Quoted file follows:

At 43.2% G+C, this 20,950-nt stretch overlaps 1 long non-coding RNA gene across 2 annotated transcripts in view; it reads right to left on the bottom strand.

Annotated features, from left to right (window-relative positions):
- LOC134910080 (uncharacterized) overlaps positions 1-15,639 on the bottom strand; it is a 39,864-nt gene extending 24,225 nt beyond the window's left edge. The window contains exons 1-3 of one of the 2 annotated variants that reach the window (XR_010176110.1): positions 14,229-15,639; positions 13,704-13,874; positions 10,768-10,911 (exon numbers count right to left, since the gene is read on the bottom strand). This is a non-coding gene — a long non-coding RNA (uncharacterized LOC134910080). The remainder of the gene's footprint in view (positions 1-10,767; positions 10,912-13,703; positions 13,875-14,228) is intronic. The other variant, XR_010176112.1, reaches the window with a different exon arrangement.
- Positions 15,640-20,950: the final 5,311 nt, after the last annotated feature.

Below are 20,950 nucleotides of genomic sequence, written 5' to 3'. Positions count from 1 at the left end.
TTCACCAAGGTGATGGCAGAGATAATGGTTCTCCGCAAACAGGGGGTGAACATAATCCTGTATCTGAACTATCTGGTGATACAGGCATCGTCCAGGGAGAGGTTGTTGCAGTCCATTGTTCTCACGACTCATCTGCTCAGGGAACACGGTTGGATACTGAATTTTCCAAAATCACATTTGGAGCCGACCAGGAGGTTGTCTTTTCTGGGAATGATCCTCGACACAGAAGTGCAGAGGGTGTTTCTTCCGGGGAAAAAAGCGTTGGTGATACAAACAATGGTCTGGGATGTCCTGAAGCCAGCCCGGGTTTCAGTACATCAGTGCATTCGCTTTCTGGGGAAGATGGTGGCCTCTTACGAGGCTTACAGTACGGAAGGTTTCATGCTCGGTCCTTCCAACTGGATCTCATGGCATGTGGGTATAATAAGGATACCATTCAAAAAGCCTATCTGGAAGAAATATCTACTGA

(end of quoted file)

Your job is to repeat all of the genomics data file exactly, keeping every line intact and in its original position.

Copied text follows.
At 43.2% G+C, this 20,950-nt stretch overlaps 1 long non-coding RNA gene across 2 annotated transcripts in view; it reads right to left on the bottom strand.

Annotated features, from left to right (window-relative positions):
- LOC134910080 (uncharacterized) overlaps positions 1-15,639 on the bottom strand; it is a 39,864-nt gene extending 24,225 nt beyond the window's left edge. The window contains exons 1-3 of one of the 2 annotated variants that reach the window (XR_010176110.1): positions 14,229-15,639; positions 13,704-13,874; positions 10,768-10,911 (exon numbers count right to left, since the gene is read on the bottom strand). This is a non-coding gene — a long non-coding RNA (uncharacterized LOC134910080). The remainder of the gene's footprint in view (positions 1-10,767; positions 10,912-13,703; positions 13,875-14,228) is intronic. The other variant, XR_010176112.1, reaches the window with a different exon arrangement.
- Positions 15,640-20,950: the final 5,311 nt, after the last annotated feature.

Below are 20,950 nucleotides of genomic sequence, written 5' to 3'. Positions count from 1 at the left end.
TTCACCAAGGTGATGGCAGAGATAATGGTTCTCCGCAAACAGGGGGTGAACATAATCCTGTATCTGAACTATCTGGTGATACAGGCATCGTCCAGGGAGAGGTTGTTGCAGTCCATTGTTCTCACGACTCATCTGCTCAGGGAACACGGTTGGATACTGAATTTTCCAAAATCACATTTGGAGCCGACCAGGAGGTTGTCTTTTCTGGGAATGATCCTCGACACAGAAGTGCAGAGGGTGTTTCTTCCGGGGAAAAAAGCGTTGGTGATACAAACAATGGTCTGGGATGTCCTGAAGCCAGCCCGGGTTTCAGTACATCAGTGCATTCGCTTTCTGGGGAAGATGGTGGCCTCTTACGAGGCTTACAGTACGGAAGGTTTCATGCTCGGTCCTTCCAACTGGATCTCATGGCATGTGGGTATAATAAGGATACCATTCAAAAAGCCTATCTGGAAGAAATATCTACTGA